Savings rates are depressing. The stock market is gloomy and volatile. But, there is another option to get better returns on idle cash.

The bank is paying pennies in interest on your cash savings because the Federal Reserve is keeping rates low. On Wall Street, the roller coaster ride of daily market swings is too much to stomach.

Where else can you look to make your money grow?

For those who are willing to take on risk without the ups and downs of the stock market, the growing niche of peer-to-peer (P2P) lending is making a name for itself.

P2P Lending 101

In the realm of finance, lending money to another person is not considered a good idea.

Either lend with the expectation of never getting any money back or look forward to broken relationships when repayment becomes nonexistent.

With the introduction of the young P2P lending market, dominated by Lending Club and Prosper, investors can lend money to complete strangers with the formalities that come with institutional lending – and earn interest just like banks.

Through a regular taxable account, 401(k), or IRA, investors can scour pages of listings where borrowers make requests for loans for a plethora of reasons including debt consolidation, home improvement, weddings, and small business start-ups.

Borrowers are required to disclose their rent/mortgage situation, location, and income. Investors have access to the borrowers’ credit histories to evaluate borrowing behavior. Follow up questions can be presented so investors can better assess the financial situation and habits of borrowers.

Give Me Returns

Managing risk and rewards is a major part of investing. With P2P lending, there is always the possibility of a borrower defaulting, regardless of an impeccable financial background.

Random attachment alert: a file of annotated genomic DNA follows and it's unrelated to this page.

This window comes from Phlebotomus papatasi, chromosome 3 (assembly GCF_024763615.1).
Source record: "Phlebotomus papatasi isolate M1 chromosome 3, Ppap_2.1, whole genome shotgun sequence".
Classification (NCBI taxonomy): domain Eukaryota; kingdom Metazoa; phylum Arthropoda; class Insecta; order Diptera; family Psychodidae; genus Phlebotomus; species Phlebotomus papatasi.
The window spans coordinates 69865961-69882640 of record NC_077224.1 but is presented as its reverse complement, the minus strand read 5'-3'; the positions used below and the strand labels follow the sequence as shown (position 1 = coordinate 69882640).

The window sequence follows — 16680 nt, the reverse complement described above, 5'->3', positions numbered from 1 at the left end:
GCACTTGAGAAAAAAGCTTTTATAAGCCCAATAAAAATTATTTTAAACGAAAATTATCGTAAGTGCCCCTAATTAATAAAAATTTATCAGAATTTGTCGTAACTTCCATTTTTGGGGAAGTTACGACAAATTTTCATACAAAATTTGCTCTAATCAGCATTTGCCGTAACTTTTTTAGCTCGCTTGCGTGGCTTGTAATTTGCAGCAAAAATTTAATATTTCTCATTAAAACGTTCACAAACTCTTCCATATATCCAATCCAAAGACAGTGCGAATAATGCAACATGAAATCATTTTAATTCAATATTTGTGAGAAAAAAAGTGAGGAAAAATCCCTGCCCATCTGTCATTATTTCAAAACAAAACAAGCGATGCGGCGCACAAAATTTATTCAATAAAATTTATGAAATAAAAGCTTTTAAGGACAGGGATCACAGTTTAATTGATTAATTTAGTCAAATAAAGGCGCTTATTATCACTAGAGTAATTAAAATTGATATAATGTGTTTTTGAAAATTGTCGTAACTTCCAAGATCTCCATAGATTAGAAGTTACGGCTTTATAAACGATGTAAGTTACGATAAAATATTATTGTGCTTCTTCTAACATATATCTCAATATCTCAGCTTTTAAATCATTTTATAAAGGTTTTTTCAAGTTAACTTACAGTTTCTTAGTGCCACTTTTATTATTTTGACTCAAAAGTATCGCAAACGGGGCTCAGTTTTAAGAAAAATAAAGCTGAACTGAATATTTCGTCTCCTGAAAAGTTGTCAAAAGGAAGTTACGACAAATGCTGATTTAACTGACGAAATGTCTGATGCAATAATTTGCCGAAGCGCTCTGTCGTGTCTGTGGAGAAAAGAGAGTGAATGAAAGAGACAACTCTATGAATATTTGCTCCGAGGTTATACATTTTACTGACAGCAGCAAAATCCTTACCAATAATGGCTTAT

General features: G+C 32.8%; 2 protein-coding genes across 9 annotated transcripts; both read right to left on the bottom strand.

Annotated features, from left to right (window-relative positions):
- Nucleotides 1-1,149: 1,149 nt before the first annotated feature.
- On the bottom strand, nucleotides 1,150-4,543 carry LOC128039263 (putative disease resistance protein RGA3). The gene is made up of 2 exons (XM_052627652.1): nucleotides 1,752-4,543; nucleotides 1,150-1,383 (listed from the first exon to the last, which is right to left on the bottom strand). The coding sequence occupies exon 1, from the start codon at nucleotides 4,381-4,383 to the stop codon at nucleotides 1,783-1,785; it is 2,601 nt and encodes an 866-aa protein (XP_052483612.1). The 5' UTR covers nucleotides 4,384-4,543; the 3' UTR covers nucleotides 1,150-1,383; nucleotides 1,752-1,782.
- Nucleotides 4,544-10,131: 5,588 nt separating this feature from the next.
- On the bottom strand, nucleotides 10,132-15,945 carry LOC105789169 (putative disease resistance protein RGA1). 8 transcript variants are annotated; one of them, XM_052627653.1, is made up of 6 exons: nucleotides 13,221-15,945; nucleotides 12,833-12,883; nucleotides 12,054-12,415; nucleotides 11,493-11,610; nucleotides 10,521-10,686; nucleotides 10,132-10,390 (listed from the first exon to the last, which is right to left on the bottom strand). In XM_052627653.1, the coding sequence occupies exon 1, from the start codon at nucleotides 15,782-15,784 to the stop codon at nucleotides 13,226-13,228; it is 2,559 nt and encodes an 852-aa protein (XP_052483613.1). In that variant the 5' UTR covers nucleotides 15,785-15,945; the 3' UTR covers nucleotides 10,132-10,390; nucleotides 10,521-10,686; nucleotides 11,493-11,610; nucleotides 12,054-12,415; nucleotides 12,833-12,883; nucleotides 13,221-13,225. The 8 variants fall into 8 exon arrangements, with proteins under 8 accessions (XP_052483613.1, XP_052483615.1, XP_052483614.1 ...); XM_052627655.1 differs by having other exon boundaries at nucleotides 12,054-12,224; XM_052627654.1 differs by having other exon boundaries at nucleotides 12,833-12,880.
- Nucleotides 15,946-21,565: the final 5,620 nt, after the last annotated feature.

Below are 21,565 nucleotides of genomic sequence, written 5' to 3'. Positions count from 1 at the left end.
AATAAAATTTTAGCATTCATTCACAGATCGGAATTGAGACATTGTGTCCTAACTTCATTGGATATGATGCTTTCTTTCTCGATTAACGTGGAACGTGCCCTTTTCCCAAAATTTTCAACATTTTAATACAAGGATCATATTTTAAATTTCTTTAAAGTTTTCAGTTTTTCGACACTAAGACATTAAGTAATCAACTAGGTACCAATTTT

Typical to the credit markets, higher credit scores mean lower consumer interest rates. Investors who are willing to bet on borrowers with low credit scores have the opportunity to earn higher returns.

Because investors can invest in P2P loans with as little as $25 per note, there is plenty of room for diversification across many borrowers.

According to Lending Club, 100% of investors with 800 notes or more purchased from Lending Club have experienced positive returns – 91% are earning 6%-18% returns.

At Lending Club, an “A1” grade loan with borrowers touting credit scores higher than 750 are considered the safest of the bunch. These A1 loans dole out a 6.03% return for investors.

Online savings accounts are struggling to hold on to a 1.00% APY and 5-Year CD rates are far from the 3.00% APY that was available earlier in the year. The Fed also shared sad news that rates will stay low into 2013. World-renowned billionaire investor Warren Buffett expects the entire stock market to return 7% going forward.

P2P lending may be relatively young and we don’t know where this investment sector is going. For now, it looks attractive to people who are not satisfied with the yields from stores cash and not comfortable with the current investing climate.

As a small Lending Club investor, I’ve found that P2P lending certainly shows promise. Additionally, it offers a boost to one’s conscience that I’m help out someone in need while also being rewarded for doing so.

But, the better returns from P2P lending hasn’t kept me from keeping money at the bank or in the stock market – it is simply one more way to grow my money.

If you have tried P2P lending, what’s your take on this type of investing (especially in the current economy)?

Follow Simon in the Community and on Twitter: @simonzhen.

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  • Good article Simon. I have been a Lending Club investor for over two years and a (the other big player in the US market) for one year. I am delighted with the returns I been receiving. If you are after fixed interest and have some tolerance for risk then I think p2p lending is the best risk/reward investment available today. Full disclosure, I publish a blog on the subject, so I am somewhat biased.

    Like you I still have the bulk of my money in traditional investments like the stock market, but I am slowly increasing my investments in p2p lending. One question for you. You mentioned you have a small investment in Lending Club – are you planning on adding to that any time soon? If not, why not? Be interested to hear your reasoning.

    • Simon Zhen

      Yes, low savings rates and a wobbly stock market is driving me to place a greater focus in alternative investments. Going forward, I hope to be slowly adding (not more than $50/month) to my Lending Club account.

      I prefer a rather conservative approach – usually not venturing far past B grade loans.